by Janani Hariharan |
A deadly fungus decimated populations of frogs and other amphibians around the globe in the late 20th century. Today a new, even more lethal one is on the march. Biologists are taking lessons from the previous “amphibian apocalypse” to try to hold off the next big wave of deaths and extinctions.
Frogs, salamanders and other amphibians might not stir warm thoughts, but their existence—and their decline—affects humans and other animals in critical ways. The global drop in amphibian populations has drastically affected ecosystems, lowering water quality, harming algae and water insects and destroying food webs critical for the preservation of a range of species.
As a graduate student doing fieldwork in Costa Rica in the 1990s, University of Maryland biologist Karen Lips watched hundreds of golden toads and treefrogs mysteriously drop dead.
The culprit was the fungus Batrachochytrium dendrobatidis, or Bd for short.
“It was like a stake-out waiting for the fungus to arrive,” Lips said during the Council for the Advancement of Science Writing’s New Horizons in Science briefing at the ScienceWriters2019 conference in State College, Pa., Oct. 28. “It was an amphibian apocalypse!”
Bd has caused 90 amphibian species to go extinct, with 501 more in decline. For comparison, the Earth has lost 80 mammal species in the last 500 years. The fungus only affects amphibians but has, in fact, taken a bigger the toll on vertebrate animals than any other invasive species. While antifungal drugs and heat therapy have been explored to treat Bd, treating hundreds of infected amphibians in the wild remains a Sisyphean task.
A small, aquatic fungus that resembles a tadpole, Bd affects all amphibians. It infects frogs’ skin by forming small zoospores that can easily move from one animal to another. Infection severity varies depending on the species of amphibian and the moisture and temperature of the pond where frog and fungus meet.
But Bd’s killer MO is the same for every frog. It lodges in the skin — which is responsible for gas exchange and water absorption—altering its chemistry, disrupting electrolyte balance and eventually causing a heart attack.
Bd originated in East Asia and spread to South America, Southern Africa and Europe and other regions at different times. It is now found in almost every country except isolated island nations such as Papua New Guinea and Seychelles. Tropical zones in Asia and Central America were worst hit, while the U.S. was less affected. The pet trade is likely responsible for introducing Bd to the U.S., given that 4 million amphibians are imported every year and 70 percent of pet stores have infected animals. Globally, Bd now has multiple lineages, suggesting that it can evolve rapidly given suitable hosts.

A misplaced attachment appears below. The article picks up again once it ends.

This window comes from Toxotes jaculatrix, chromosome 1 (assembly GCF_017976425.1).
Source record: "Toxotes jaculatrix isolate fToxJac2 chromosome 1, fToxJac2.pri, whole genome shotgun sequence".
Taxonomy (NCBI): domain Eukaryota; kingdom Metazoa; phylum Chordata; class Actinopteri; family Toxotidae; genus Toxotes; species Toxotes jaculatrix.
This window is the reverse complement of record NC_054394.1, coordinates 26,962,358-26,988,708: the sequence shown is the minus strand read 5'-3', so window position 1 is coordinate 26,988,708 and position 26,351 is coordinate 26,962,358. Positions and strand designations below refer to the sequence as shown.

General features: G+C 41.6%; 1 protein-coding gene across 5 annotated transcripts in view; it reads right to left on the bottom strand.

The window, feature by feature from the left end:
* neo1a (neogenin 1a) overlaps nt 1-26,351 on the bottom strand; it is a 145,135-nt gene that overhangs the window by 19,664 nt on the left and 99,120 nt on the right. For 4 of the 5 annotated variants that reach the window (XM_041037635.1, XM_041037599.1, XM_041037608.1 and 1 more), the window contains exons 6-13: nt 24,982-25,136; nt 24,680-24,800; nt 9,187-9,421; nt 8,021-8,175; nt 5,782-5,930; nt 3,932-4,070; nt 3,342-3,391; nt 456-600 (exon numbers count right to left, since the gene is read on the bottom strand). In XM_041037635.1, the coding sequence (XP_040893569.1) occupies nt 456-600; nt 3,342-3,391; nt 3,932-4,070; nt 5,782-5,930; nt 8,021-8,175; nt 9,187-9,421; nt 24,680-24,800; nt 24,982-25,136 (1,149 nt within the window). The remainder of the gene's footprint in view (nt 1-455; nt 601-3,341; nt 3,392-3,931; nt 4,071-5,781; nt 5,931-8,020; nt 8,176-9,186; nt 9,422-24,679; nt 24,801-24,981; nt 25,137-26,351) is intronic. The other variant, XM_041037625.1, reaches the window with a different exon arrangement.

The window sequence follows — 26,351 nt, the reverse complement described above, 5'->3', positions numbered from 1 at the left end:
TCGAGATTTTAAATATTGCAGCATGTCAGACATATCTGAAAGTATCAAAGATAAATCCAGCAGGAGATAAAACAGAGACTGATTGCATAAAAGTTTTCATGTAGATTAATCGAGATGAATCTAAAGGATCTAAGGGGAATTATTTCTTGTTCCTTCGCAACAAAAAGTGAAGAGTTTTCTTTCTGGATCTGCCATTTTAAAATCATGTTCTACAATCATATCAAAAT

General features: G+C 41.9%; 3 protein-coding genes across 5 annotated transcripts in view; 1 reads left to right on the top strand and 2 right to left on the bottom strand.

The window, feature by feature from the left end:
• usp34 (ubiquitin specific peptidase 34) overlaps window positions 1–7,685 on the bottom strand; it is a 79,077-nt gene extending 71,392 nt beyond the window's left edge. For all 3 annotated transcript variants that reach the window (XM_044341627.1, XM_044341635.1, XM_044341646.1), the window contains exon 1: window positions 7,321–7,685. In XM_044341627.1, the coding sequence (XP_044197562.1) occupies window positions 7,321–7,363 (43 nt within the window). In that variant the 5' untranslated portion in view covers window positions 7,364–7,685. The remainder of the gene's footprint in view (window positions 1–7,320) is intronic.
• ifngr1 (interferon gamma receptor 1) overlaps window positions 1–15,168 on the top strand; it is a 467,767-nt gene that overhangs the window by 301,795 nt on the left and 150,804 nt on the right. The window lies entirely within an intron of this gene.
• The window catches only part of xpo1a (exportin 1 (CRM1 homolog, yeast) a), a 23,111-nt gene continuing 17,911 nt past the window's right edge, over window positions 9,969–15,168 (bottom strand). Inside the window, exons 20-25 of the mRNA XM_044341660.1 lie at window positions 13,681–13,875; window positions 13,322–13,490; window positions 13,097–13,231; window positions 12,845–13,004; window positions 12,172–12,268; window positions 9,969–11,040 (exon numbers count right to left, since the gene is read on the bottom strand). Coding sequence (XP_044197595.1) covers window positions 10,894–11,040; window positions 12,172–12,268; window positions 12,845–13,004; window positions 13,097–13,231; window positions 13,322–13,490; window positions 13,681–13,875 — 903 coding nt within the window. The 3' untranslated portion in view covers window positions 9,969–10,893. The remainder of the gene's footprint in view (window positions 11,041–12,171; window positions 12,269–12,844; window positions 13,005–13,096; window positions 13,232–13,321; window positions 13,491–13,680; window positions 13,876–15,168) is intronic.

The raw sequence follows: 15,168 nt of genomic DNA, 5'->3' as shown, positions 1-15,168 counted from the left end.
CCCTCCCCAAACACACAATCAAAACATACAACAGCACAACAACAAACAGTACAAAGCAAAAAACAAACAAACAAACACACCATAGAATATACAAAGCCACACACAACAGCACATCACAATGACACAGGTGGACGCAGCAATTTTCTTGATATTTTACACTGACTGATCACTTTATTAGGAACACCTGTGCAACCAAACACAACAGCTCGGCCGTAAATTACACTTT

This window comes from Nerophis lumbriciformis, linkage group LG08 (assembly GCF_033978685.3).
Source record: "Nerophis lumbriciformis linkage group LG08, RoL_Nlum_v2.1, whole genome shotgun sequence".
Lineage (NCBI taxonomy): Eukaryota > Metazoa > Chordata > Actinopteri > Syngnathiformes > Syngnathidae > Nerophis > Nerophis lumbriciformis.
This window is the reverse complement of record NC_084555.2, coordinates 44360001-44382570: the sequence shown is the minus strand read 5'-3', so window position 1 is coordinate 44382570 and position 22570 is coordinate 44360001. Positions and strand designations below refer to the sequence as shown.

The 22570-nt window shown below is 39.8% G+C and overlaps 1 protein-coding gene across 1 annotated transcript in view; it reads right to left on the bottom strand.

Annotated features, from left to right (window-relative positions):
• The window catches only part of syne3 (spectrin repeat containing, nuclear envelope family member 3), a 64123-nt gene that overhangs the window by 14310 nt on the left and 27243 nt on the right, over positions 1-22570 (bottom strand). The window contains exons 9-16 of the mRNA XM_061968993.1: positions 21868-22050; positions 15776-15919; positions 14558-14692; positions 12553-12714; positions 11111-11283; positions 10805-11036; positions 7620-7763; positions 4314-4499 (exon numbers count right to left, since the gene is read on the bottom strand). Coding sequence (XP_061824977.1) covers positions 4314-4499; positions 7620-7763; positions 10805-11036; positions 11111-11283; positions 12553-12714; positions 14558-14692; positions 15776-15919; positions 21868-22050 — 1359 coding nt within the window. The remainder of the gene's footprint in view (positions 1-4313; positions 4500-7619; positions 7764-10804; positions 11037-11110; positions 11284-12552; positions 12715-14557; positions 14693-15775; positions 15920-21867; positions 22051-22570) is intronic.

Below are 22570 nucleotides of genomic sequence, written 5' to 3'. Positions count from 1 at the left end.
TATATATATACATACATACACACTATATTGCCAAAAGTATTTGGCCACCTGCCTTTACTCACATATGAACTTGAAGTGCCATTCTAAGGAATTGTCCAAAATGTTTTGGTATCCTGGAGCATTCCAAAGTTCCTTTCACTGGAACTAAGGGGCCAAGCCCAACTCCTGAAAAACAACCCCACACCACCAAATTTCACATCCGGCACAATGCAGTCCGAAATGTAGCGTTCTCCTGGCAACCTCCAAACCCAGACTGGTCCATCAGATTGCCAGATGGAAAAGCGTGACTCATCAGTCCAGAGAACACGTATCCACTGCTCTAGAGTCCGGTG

Six years ago, scientists discovered a new cause for alarm—a species they named Batrachochytrium salamandrivorans, which translates to “fungus that devours salamanders.” Ninety percent of infected animals die within six months.
“This was terrifying,” Lips said. “We’ve seen one amphibian apocalypse, and we don’t want to see another.”
Animals can reduce Bd infection intensity by sloughing off the top layer of their skin to remove zoospores. But infection with this new fungus, called Bsal for short, is harder to shake. That’s because Bsal causes pimple-like skin ulcers that explode to form lesions. The spores can float and persist in water longer than Bd, meaning that they can get attached to insects and ducks and spread quickly to nearby areas. Bsal is thought to suppress animals’ immune systems, preventing the development of a protective response against future infections.
Unlike Bd, which typically thrives in tropical areas, Bsal spreads in temperate zones. It hasn’t yet arrived in the U.S., where 28 percent of all salamander species live—but it’s a matter of time.
In preparation, Lips and her team study communities with multiple salamander species to try to understand how susceptible North American salamander populations will be to this new fungal disease.
They are starting to get answers.
Different salamander species respond differently to Bsal. And salamanders hit by both Bd and Bsal die more quickly than those infected by Bsal alone, which, in turn, die faster than those infected by Bd alone.
Short of disinfecting entire forests and banning hikers, researchers advise that strong government policies and regulations are the best way to prevent Bsal’s spread. There has been some progress on this front. Researchers advocated for and secured an import ban on 201 species of salamanders under the Lacey Act in 2016.
But the larger problem remains.
“We can only list species to be banned, but there is no way to test for specific diseases or pathogens before we import salamanders into the country,” Lips said.
So she has joined forces with other researchers to build a global task force to collect information from affected areas where the fungus pops up.
“There are people out there willing to test dead and dying salamanders if citizens encounter them,” Lips said. Bsal knows no borders, and neither do the conservation efforts of Lips and her colleagues.
Janani Hariharan @jananiharan) (she/hers) is a PhD candidate who studies the ecology and evolution of soil microbes at Cornell University. She can be reached at jananihariharanblog.wordpress.com. Hariharan wrote this story as part of the ComSciCon-SciWri workshop at ScienceWriters2019.
Images: Costa Rica's now-extinct golden toad (U.S. Fish and Wildlife Service) and Bsal fungus under the microscope (Courtesy Sam Barnett)